Greengirls Helen Yarmoska, Nicole Hvidsten, Martha Buns, Connie Nelson and Kim Palmer are dishin' the dirt from the back-yard garden and beyond. Whether you're a greenthumb or greenhorn, they're eager to learn from your mishaps, mistakes - and most importantly, your sweet successes - all growing season long.
At last! After a string of warm, sunny days, gardens are finally in full flower. I love wandering outside before and after work every day to see which buds have opened.
My clematis is in glorious red-purple bloom, with more flowers to come. The ligularia and delphinium are about to burst forth, adding golden yellow and brilliant blue to the garden palette.
There are a few red roses in bloom, as well as Endless Summer hydrangeas. Usually mine bloom bright pink, but after treatment last year with the "Color Me Blue" color kit,
they're showing hints of lavender and periwinkle amidst the pink.
But there are definitely some disappointments in the bloom department.
My black-eyed Susans have been putting up big, juicy buds for weeks, but so far, I've seen only one flower. Every morning when I go outside to check on my garden, I find nipped-off stems where the best buds were the night before. Clearly deer are visiting my garden overnight and helping themselves to the juiciest-looking flower buds.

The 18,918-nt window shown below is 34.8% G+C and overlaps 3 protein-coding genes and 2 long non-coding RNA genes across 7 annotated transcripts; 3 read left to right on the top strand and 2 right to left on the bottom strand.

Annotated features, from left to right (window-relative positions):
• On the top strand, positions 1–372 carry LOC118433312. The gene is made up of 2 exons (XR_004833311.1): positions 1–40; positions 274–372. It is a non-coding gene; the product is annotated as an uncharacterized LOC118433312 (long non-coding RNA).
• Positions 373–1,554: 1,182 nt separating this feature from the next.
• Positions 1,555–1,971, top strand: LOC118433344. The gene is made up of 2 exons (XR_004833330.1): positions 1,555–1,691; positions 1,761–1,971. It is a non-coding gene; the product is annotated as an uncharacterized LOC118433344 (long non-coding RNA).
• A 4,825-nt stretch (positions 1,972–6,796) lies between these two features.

My balloon flowers are suffering the same fate. I've had easily 50-plus buds, but not one bloom so far, thanks to the deer, who leave gnawed-off stems to taunt me.
It's time to buy some Irish Spring soap, haul out the potato peeler and see if a few shavings in the garden will deter the deer from munching. I had modest success with that remedy last year, although nothing I've tried keeps the deer away completely.
Are you seeing more deer damage than usual this year in your garden? And what, if anything, are you doing about it?
Gardens always have surprises up their sleeves. Many of those surprises are disappointing, such as perennials that don't come back or plants that refuse to bloom.
But some surprises are delightful! Like this beautiful bright yellow flower that opened over the weekend.